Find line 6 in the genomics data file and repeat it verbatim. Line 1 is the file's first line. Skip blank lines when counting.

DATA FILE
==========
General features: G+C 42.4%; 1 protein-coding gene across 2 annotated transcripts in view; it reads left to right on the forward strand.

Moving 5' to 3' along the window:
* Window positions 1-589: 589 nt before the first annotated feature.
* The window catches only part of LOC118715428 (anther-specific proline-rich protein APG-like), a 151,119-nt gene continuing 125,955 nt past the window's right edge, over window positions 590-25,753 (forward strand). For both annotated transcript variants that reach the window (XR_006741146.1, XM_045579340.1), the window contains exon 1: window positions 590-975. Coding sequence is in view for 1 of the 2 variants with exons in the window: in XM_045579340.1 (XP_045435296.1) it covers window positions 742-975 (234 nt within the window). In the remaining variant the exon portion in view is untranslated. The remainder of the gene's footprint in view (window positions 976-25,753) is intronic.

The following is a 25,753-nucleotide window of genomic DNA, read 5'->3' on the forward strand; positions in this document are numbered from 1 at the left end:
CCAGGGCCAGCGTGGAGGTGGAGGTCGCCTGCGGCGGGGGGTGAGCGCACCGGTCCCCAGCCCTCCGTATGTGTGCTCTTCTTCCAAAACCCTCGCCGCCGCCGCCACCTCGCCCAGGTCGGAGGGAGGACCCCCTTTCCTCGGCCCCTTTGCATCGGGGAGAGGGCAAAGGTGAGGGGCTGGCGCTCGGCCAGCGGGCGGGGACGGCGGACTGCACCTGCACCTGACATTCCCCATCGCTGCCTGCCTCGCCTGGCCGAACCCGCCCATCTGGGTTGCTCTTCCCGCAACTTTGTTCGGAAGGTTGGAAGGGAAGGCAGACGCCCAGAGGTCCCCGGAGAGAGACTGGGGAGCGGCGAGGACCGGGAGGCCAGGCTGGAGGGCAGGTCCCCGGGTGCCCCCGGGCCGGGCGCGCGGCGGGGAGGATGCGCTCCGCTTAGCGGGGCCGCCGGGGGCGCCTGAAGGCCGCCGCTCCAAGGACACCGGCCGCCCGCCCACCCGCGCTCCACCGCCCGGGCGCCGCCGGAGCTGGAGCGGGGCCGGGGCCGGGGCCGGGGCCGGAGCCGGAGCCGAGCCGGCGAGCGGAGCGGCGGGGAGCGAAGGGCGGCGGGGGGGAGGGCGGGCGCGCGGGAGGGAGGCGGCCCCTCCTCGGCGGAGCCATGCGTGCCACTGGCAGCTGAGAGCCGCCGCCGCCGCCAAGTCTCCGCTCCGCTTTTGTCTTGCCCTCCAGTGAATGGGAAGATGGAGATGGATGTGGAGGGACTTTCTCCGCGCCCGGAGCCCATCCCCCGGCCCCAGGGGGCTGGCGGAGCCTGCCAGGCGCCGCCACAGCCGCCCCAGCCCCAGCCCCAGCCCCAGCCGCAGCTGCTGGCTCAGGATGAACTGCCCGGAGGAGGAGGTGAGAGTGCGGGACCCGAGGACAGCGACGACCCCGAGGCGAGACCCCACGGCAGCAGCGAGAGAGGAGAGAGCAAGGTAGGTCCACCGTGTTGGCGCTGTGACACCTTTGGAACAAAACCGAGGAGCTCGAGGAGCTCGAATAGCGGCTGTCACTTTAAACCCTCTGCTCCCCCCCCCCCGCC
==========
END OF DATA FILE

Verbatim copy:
CCAGGGCCAGCGTGGAGGTGGAGGTCGCCTGCGGCGGGGGGTGAGCGCACCGGTCCCCAGCCCTCCGTATGTGTGCTCTTCTTCCAAAACCCTCGCCGCCGCCGCCACCTCGCCCAGGTCGGAGGGAGGACCCCCTTTCCTCGGCCCCTTTGCATCGGGGAGAGGGCAAAGGTGAGGGGCTGGCGCTCGGCCAGCGGGCGGGGACGGCGGACTGCACCTGCACCTGACATTCCCCATCGCTGCCTGCCTCGCCTGGCCGAACCCGCCCATCTGGGTTGCTCTTCCCGCAACTTTGTTCGGAAGGTTGGAAGGGAAGGCAGACGCCCAGAGGTCCCCGGAGAGAGACTGGGGAGCGGCGAGGACCGGGAGGCCAGGCTGGAGGGCAGGTCCCCGGGTGCCCCCGGGCCGGGCGCGCGGCGGGGAGGATGCGCTCCGCTTAGCGGGGCCGCCGGGGGCGCCTGAAGGCCGCCGCTCCAAGGACACCGGCCGCCCGCCCACCCGCGCTCCACCGCCCGGGCGCCGCCGGAGCTGGAGCGGGGCCGGGGCCGGGGCCGGGGCCGGAGCCGGAGCCGAGCCGGCGAGCGGAGCGGCGGGGAGCGAAGGGCGGCGGGGGGGAGGGCGGGCGCGCGGGAGGGAGGCGGCCCCTCCTCGGCGGAGCCATGCGTGCCACTGGCAGCTGAGAGCCGCCGCCGCCGCCAAGTCTCCGCTCCGCTTTTGTCTTGCCCTCCAGTGAATGGGAAGATGGAGATGGATGTGGAGGGACTTTCTCCGCGCCCGGAGCCCATCCCCCGGCCCCAGGGGGCTGGCGGAGCCTGCCAGGCGCCGCCACAGCCGCCCCAGCCCCAGCCCCAGCCCCAGCCGCAGCTGCTGGCTCAGGATGAACTGCCCGGAGGAGGAGGTGAGAGTGCGGGACCCGAGGACAGCGACGACCCCGAGGCGAGACCCCACGGCAGCAGCGAGAGAGGAGAGAGCAAGGTAGGTCCACCGTGTTGGCGCTGTGACACCTTTGGAACAAAACCGAGGAGCTCGAGGAGCTCGAATAGCGGCTGTCACTTTAAACCCTCTGCTCCCCCCCCCCCGCC